Not making any excuses for the kids.
    "This thread is being closed as it is off-topic and not related to the fire industry." - Isn't that what the Off Duty forum was for?

  3. #3
    MembersZone Subscriber MalahatTwo7's Avatar
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    Having rode the bus to school, and on various school trips; add to that my Mom was also a bus driver for a few years. We were not allowed to get away with anything at any time, which also included being up and out of your seat while the bus was in motion. Our drivers were always aware of what was going on in the back, and ANY unsafe behaviour was not tolerated AT ALL.

    Now they have cameras as well as mirrors. In my opinion, this event should never have happened, or at least been allowed to go to the point it did. As a driver, you are reponsible for the actions of your passengers... at least it would seem that is the general rule of thumb except for in Jacksonville, FL maybe.
    If you don't do it RIGHT today, when will you have time to do it over? (Hall of Fame basketball player/coach John Wooden)

    "I may be slow, but my work is poor." Chief Dave Balding, MVFD

    "Its not Rocket Science. Just use a LITTLE imagination." (Me)

    Get it up. Get it on. Get it done!

    impossible solved cotidie. miracles postulo viginti - quattuor hora animadverto

    IACOJ member: Cheers, Play safe y'all.

  4. #4
    Forum Member Bones42's Avatar
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    I'll agree with that. I thought it was a little odd that so many kids were up and moving.
    "This thread is being closed as it is off-topic and not related to the fire industry." - Isn't that what the Off Duty forum was for?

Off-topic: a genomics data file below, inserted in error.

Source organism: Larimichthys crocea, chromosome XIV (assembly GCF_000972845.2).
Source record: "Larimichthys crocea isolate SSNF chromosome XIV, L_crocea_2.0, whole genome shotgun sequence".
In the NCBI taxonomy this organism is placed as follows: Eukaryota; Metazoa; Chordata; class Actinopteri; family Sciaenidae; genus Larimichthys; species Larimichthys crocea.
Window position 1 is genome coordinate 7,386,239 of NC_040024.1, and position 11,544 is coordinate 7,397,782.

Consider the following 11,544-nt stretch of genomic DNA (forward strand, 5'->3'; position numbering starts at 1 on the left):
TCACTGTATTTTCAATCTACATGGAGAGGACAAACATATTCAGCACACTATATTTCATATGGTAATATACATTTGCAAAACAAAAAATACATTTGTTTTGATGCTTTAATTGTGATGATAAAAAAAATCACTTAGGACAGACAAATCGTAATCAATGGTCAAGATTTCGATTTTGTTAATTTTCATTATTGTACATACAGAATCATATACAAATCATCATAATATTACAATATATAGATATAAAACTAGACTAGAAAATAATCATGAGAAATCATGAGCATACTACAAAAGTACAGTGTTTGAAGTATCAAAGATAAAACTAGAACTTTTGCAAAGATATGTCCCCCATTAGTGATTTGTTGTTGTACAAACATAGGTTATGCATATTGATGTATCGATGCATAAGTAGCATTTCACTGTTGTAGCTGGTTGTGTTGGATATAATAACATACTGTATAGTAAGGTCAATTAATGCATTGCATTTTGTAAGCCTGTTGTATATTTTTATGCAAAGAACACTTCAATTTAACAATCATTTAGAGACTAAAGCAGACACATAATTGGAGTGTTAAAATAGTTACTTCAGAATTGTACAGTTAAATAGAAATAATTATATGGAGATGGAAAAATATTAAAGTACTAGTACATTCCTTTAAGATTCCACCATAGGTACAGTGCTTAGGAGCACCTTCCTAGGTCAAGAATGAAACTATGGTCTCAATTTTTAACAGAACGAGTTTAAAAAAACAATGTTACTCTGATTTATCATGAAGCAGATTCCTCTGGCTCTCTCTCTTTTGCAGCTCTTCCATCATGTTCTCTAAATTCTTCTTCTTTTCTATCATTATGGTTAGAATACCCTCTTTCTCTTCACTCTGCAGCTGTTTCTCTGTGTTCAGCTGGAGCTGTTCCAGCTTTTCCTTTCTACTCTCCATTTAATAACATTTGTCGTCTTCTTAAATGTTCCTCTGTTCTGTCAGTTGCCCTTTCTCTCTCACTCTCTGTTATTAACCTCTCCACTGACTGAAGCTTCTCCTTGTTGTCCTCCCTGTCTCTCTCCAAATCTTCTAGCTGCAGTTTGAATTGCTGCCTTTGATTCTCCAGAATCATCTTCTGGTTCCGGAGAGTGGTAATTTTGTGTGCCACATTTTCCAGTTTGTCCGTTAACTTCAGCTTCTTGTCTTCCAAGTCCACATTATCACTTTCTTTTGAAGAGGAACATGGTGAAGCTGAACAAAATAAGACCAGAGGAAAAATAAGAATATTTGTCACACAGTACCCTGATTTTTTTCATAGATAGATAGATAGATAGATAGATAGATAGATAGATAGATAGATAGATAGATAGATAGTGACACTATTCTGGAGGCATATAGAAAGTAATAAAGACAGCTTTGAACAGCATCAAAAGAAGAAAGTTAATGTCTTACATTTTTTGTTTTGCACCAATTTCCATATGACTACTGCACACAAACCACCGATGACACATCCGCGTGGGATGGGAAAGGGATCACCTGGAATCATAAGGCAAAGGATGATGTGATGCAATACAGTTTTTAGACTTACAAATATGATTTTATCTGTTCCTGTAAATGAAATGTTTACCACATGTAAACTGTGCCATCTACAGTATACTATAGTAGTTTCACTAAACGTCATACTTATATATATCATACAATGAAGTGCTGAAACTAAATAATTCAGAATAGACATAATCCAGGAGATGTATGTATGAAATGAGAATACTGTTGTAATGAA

5. #5
    Temporarily/No Longer Active Cellblock776's Avatar
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    While police say the beating lasted about 30 seconds, the tape shows seven different students punching the boy.
    Wow, seven kids beating up on the boy. That's like the ENTIRE bus load. My driver would have noticed THAT.

  6. #6
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    I saw that...Some of those kids looked pretty big too...If I had been bus driver..Those kids woulda gotten thrown off my bus one by one into the ditch..Little Fools...No Need Of It Whatsoever..I know if a kid that size beat up my son there'd be hell to pay...

  7. #7
    MembersZone Subscriber MalahatTwo7's Avatar
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    Default IN A SIMILAR VEIN

    Students hear of lives thrown away

    Jim Gibson Times Colonist

    Katy Hutchison, widow of Bob McIntosh, who was slain in a violent incident at an unsupervised teen party in Squamish, reads a letter of regret from his killer to students at Esquimalt high school. The killer, Ryan Aldridge, is pictured on the laptop computer at right.

    CREDIT: Darren Stone, Times Colonist

    Bob McIntosh: slain because he was a good neighbour, checking on a rowdy party at a friend's house.

    Katy Hutchison wants the 255 students in Esquimalt High's theatre to see one more photo of Bob McIntosh, the focus of her audio-visual presentation, The Story of Bob.